Radio and TV stations are required by law to perform weekly EAS tests. But hackers took advantage of a poorly protected EAS system and pranked several TV stations in multiple states.

It may be funny, but this is not what you want to hear after the EAS tones.


"Civil authorities in your area have reported that the bodies of the dead are rising from their graves and are attacking the living."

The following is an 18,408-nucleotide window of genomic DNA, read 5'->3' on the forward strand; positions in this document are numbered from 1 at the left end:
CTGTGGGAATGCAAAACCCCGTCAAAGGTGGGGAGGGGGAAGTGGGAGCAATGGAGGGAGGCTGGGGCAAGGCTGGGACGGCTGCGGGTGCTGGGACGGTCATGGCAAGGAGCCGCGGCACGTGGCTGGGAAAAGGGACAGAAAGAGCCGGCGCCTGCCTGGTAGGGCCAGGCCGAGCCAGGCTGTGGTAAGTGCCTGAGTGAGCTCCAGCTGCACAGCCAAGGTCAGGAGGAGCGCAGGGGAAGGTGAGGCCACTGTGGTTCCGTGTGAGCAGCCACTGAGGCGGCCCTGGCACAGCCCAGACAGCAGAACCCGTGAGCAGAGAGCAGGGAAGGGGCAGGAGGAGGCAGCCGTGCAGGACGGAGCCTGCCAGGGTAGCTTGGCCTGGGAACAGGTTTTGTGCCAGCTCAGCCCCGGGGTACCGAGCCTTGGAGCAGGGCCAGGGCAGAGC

KTRH chief engineer Bob Stroupe says their EAS system was accessible to the public.


"The stations that got hacked had a publically exposed Internet address and also they didn't change the password; very simple thing."


Stroupe says it probably can't happen to KTRH because our EAS system is protected by a firewall and the password is changed frequently.


"Our equipment is inside our company's network and even though it can go and receive things from the outside it's filtered by a firewall."